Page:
Most people associate “Testa Rossa” with the 1958 models or the later ’84 street car. Both have in common that they are powered by a twelve cylinder engine. As we know, Enzo Ferrari’s favorite solution: “I married the 12 cylinder engine and I never divorced it.” Less known is that the famous ’58 car was not the one, which started the tradition of the red painted valve covers, but it’s forefather from 1956, the Ferrari 500 TR. Interesting about this vehicle, it only featured a four cylinder engine.
Even if Enzo had a preference for the classic twelve cylinder engine, he was also let by objectives, which meant winning races. As smaller engines meant less weight, they became interesting for motorsports, especially Formula 2 what replaced temporary Formula 1 racing from ’52 to ‘54. The four cylinder engine debuted in 1952 and Alberto Ascari took it to win the F2 World Championship. Nevertheless the motor never reached the fame of the traditional twelve cylinder engine, nor had its full orchestral sound, it played an important part of the company’s success story, as it started the legend of the Testa Rossa vehicles and with this supported to create the company’s myth.
As it was a capable race car, drivers took it to races all around the world. One of them was Anna Maria Peduzzi, Ferrari’s first female factory driver. Earlier in 1934 she had her first mayor race, the Mille Miglia together with her husband, Gianfranco Comotti, with an Alfa Romeo 6C of the newly formed Scuderia Ferrari. The outbreak of the Second World War and her Polio infection stopped her race appearances until she returned in ’52. Four years later she went back to the Scuderia Ferrari and raced that year with the 500 TR. Together with her team-mate Gilberte Thirion they won the 2.0L class of the Paris 1000km, but mostly she stayed inside her home country Italy to participate at the different local events, like the Mille Miglia or the Targa Florio. As most of the Ferrari factory drivers, she owned the car and used it until ’59. All her post-war career had been affected by the consequences of her Polio infection, so she not only had to fight her competitors on the track, but also her limitations, as missing muscle power, but nonetheless she was talented and reached several favorable results.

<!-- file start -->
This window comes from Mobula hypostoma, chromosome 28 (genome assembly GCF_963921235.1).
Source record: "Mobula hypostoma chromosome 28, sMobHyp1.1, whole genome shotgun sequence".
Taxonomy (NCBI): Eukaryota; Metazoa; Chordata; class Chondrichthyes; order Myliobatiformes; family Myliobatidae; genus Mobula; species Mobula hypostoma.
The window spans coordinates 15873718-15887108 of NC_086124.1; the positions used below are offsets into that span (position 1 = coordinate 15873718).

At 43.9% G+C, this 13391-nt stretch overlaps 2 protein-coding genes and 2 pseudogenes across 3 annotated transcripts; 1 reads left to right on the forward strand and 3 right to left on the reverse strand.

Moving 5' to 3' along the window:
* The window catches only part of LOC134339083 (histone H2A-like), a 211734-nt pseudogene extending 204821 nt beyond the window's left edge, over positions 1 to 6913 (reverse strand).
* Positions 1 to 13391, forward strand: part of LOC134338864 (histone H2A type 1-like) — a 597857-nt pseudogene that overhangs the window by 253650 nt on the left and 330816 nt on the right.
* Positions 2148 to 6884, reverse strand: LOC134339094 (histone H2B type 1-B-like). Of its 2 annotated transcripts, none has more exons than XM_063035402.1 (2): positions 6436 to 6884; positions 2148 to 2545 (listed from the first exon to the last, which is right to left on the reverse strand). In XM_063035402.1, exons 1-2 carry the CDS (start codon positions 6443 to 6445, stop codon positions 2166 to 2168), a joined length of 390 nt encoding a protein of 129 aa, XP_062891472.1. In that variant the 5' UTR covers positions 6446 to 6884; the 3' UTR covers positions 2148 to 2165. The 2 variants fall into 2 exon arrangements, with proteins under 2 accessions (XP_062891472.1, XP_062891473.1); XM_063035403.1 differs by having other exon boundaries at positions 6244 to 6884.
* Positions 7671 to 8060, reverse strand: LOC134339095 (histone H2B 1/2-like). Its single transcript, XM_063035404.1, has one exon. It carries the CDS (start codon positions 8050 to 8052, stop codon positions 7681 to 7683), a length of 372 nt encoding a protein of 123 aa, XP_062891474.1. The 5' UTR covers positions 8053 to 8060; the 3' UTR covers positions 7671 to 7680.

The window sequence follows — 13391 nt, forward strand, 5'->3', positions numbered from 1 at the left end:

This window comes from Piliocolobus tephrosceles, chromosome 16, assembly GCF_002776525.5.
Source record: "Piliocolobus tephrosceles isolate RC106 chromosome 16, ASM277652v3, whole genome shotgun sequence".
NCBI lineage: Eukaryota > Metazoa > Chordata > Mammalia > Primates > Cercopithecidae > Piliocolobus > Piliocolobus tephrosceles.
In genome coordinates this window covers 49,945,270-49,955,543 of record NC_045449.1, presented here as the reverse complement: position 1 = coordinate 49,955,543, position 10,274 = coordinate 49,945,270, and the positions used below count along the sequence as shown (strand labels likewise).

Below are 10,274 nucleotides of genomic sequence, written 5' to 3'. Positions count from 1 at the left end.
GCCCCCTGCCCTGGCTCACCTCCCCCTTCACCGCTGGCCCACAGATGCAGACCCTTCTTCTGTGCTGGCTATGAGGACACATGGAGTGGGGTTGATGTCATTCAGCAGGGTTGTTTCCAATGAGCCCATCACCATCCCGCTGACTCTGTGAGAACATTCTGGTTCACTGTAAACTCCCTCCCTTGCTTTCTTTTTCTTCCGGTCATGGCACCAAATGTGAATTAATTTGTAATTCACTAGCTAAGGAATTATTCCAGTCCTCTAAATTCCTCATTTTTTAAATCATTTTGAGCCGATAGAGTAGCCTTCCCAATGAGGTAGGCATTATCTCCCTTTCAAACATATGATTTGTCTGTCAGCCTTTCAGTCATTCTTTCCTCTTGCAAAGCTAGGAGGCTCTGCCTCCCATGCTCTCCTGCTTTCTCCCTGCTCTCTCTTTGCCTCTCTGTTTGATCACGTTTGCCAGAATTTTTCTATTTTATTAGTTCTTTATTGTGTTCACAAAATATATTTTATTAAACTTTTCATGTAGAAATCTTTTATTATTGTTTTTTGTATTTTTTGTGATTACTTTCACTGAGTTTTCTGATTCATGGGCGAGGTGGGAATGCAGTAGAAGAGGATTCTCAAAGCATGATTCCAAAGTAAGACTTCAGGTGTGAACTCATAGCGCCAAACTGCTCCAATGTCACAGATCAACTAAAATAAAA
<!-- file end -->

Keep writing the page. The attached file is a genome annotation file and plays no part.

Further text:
Anna Maria, or “Marocchina” (Italian for “Little Moroccan Girl”, due to her dark skin), was not the only woman important for Ferrari. Enzo’s first wife Laura Dominica Garello Ferrari, was strongly involved into the administrative part of the company. This was not appreciated by the all, so that it came in 1961 to the situation that leading employees, including sales director Cirolamo Gardini and chief engineer Carlo Chiti gave an ultimatum to Enzo that if Laura would not leave, they would do. This was not acceptable for Enzo, so he separated the rebellious employees from the company.
At the end of the 1950’s Enzo recognized that his cars mostly got bought by male clients and that their wives’ often started to get envy, as they husband spent so much time with the elegant vehicles. Even if the husband at the end signed the sales contract, there had been an earlier decision making process, where the wife, family and friends play a relevant role. The car had to compete against other possible investments, as the cars from other companies, or also summer hours, yachts, luxury holidays, etc.
For this it would be beneficial for Ferrari, if the products and marketing are not only attractive for the buyer itself (husband), but also the other participants of the decision making process (wife). To reach this, the Ferrari cars should get more attractive for the female target-group. Fiamma Breschi received the task to ensure this. She proponed the engineers to implement small changes to the vehicles so that they get more appealing to women. As Fiamma was part of his “circle of trust”, Enzo began to send her to different races, as he in person preferred to stay in Maranello. Her mission was to report him later about the race week-end and the different incidents. Many times, he received different points of view, from her and the team manager.
Since the beginning of the 50’s there had been two types of Ferrari street cars; the ones, which could be used in races and the ones, which are only meant to be driven and enjoyed. Women became more and more a relevant part of the target group, not only that they allowed their husbands to spend so much time and money on the car. Some of them drove the cars her-selves, some few as race drivers, but most others only to enjoy the luxury vehicle and to be seen with it.
- H-G, Rachel (2010): “Anna Maria Peduzzi”
- Henz, Patrick (2016): “Alfa Romeo, Ferrari, Art & History”
- Henz, Patrick (2016): “Business Philosophy according to Enzo Ferrari”
- Williams, Richard (2004): “Mistress of the maestro of Maranello”